Manimation – Going Global: The UK Tax Break
Our speakers were described during the introduction as a double-act, but any implications that this session might adopt a comedic vibe were shortlived. It was all business – but valuable business, for sure.
The audience was eager for the details surrounding the UK Animation Tax Break (introduced in April of this year) which is applicable when your animation expenses make up 51% of the total cost of your production. And what is it worth? Tax Credit of up to 25% of 80% of your total budget, as long as you’re eligible.
And how do you know you’re eligible? In captain-dumby language, you just have to make sure your production jumps through as many British hoops as possible. For instance, your production taking place in the UK, being produced by UK companies, being broadcast in the UK, being written in the English language, being written by UK writers etc, etc all help! And for the animation tax break (as opposed to the film or high-end drama incentives) the stories don;t have to be set in Britain – as the scheme recognises that fantasy plays a part in animated story telling, so undefined locations are allowed.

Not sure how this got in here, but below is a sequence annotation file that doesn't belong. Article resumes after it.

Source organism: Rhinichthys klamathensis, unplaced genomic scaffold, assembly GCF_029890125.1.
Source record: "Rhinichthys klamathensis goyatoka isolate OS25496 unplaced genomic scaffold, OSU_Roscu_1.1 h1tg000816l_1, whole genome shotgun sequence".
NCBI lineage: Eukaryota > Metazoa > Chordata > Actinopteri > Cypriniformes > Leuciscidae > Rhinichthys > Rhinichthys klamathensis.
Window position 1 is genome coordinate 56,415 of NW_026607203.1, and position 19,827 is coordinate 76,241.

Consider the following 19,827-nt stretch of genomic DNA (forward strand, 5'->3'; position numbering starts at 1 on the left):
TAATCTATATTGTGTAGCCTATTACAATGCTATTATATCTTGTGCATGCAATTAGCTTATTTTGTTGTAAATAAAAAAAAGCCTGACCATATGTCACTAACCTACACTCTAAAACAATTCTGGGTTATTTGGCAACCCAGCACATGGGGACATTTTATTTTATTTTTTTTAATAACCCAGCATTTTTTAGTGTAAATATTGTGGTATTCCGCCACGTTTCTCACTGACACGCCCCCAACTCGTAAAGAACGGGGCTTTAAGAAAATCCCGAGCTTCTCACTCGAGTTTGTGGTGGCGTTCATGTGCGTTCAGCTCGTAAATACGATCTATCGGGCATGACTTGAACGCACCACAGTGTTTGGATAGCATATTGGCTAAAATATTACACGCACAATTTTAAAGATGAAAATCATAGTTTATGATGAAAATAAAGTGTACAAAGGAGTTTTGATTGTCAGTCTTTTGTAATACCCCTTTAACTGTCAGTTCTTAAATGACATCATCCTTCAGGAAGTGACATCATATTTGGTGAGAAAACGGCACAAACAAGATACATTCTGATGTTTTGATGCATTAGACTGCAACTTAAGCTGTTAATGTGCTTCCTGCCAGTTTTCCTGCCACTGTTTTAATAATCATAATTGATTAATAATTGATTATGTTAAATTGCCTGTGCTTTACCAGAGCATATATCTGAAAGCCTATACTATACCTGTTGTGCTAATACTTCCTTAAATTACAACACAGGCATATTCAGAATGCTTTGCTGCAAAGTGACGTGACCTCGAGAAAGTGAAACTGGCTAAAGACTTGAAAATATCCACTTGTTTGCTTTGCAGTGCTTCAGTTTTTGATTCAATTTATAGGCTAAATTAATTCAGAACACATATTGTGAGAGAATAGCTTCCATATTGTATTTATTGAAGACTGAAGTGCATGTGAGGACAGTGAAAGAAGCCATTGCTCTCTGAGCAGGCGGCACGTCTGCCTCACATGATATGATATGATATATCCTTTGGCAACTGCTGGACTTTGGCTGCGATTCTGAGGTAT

Of course, you don’t have to tick ALL of these boxes – if anything the BFI certification process seemed very accessible, and Anna Mansi pointed out that they have approved many more applications than they have denied. However, if you make sure that you qualify then there are some pretty good incentives!
The certification process is run through BFI and, in the midst of this friendly but informative session, it became clear that they are very open to being contacted if you have any questions or concerns. So, what are you waiting for? Make sure you’re eligible!
On the accountancy side Moses laid out the way in which the tax break works, what the implications for the producer are and how it affects co-productions and relationships with other funding, broadcaster support etc.
Around 30 productions are in the BFI pipeline for approval and some are already under way. Contributors from the floor confirmed that there is a renewed interest in British animation, and Anna Mansi quoted Oli Hyatt – one of the key campaigners who drove the tax-break through to government approval – “Britain is no longer the Poundshop of world animation – we’re Harrods again”.